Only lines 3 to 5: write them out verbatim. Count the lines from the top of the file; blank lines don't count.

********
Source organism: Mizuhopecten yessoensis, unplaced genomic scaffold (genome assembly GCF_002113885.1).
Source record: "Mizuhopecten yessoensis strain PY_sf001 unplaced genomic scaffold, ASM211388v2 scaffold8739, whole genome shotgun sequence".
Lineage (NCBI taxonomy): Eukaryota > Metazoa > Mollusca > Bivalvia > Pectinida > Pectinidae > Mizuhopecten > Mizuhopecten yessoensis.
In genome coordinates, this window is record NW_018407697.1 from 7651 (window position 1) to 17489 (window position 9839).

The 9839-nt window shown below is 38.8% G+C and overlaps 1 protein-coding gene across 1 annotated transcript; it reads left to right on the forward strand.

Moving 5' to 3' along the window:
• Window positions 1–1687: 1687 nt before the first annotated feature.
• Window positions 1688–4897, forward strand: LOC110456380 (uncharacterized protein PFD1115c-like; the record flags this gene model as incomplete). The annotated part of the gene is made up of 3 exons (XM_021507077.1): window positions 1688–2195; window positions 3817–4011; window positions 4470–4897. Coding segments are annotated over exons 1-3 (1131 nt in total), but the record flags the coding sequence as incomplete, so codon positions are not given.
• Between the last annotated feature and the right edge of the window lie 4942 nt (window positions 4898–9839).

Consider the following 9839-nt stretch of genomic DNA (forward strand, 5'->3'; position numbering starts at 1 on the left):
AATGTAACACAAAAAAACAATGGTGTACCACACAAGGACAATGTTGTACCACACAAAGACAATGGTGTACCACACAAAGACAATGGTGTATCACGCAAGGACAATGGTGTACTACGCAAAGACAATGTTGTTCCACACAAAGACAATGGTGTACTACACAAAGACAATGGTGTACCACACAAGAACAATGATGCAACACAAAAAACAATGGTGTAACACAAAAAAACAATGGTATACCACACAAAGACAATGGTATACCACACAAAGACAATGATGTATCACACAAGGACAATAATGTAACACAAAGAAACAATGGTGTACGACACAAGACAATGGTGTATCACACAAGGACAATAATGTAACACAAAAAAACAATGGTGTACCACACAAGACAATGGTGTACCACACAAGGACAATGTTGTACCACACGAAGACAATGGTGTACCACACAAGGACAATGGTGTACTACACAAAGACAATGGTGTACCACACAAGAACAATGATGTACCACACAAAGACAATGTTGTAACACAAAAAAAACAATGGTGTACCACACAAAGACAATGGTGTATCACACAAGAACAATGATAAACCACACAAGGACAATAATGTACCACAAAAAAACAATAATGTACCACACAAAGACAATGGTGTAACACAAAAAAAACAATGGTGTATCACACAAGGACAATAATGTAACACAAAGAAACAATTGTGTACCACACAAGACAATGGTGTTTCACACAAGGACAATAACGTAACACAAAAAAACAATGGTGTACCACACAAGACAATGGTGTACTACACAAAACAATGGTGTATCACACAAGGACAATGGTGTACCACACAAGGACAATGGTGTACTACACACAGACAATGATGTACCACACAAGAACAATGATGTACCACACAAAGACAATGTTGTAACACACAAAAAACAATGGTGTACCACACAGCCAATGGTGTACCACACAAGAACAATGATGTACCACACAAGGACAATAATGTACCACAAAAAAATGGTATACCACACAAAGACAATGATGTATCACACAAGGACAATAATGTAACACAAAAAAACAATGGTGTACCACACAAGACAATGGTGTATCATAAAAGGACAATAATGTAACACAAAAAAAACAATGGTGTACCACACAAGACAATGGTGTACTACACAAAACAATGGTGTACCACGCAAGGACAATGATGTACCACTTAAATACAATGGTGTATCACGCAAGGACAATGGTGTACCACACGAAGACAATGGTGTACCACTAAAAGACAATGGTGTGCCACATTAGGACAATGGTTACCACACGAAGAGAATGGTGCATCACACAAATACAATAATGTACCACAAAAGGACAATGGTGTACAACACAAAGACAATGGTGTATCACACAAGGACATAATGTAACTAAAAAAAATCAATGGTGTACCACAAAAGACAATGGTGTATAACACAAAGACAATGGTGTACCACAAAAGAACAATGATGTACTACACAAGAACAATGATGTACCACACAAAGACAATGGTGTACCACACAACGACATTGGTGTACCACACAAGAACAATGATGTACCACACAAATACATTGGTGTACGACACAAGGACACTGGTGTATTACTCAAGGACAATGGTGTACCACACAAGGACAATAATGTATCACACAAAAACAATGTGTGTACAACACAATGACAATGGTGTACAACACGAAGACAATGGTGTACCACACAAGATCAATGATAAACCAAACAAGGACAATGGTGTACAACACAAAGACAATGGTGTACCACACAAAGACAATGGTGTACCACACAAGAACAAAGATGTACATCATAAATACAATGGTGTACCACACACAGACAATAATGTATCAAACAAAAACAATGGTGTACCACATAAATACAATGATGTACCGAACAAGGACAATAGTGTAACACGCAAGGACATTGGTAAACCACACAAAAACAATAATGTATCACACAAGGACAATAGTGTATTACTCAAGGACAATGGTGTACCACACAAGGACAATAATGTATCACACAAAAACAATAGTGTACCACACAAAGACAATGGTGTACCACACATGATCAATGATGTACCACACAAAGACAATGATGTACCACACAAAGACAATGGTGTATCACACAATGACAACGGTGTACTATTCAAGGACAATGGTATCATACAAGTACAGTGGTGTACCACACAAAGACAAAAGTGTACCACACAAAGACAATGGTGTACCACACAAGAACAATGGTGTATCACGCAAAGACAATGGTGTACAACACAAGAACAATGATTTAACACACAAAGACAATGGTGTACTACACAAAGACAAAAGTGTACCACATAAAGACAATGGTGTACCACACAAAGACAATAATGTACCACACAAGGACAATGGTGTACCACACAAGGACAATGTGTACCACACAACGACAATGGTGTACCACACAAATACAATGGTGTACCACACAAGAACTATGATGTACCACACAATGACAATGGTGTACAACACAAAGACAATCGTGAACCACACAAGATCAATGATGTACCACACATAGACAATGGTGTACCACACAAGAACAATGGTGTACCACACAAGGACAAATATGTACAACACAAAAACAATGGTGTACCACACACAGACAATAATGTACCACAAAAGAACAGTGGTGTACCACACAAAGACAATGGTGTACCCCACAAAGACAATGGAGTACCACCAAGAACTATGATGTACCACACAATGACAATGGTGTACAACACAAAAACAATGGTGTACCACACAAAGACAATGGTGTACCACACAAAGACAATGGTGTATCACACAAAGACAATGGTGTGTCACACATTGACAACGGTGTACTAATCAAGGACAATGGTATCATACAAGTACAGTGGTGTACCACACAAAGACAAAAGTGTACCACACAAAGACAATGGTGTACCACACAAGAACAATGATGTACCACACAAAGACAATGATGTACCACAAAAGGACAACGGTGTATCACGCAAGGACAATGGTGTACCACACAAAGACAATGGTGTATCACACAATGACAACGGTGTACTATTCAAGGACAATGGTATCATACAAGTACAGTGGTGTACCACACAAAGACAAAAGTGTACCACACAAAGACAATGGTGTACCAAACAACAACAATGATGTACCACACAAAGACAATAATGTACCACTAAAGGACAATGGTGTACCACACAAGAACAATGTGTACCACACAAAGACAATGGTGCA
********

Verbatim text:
Lineage (NCBI taxonomy): Eukaryota > Metazoa > Mollusca > Bivalvia > Pectinida > Pectinidae > Mizuhopecten > Mizuhopecten yessoensis.
In genome coordinates, this window is record NW_018407697.1 from 7651 (window position 1) to 17489 (window position 9839).

The 9839-nt window shown below is 38.8% G+C and overlaps 1 protein-coding gene across 1 annotated transcript; it reads left to right on the forward strand.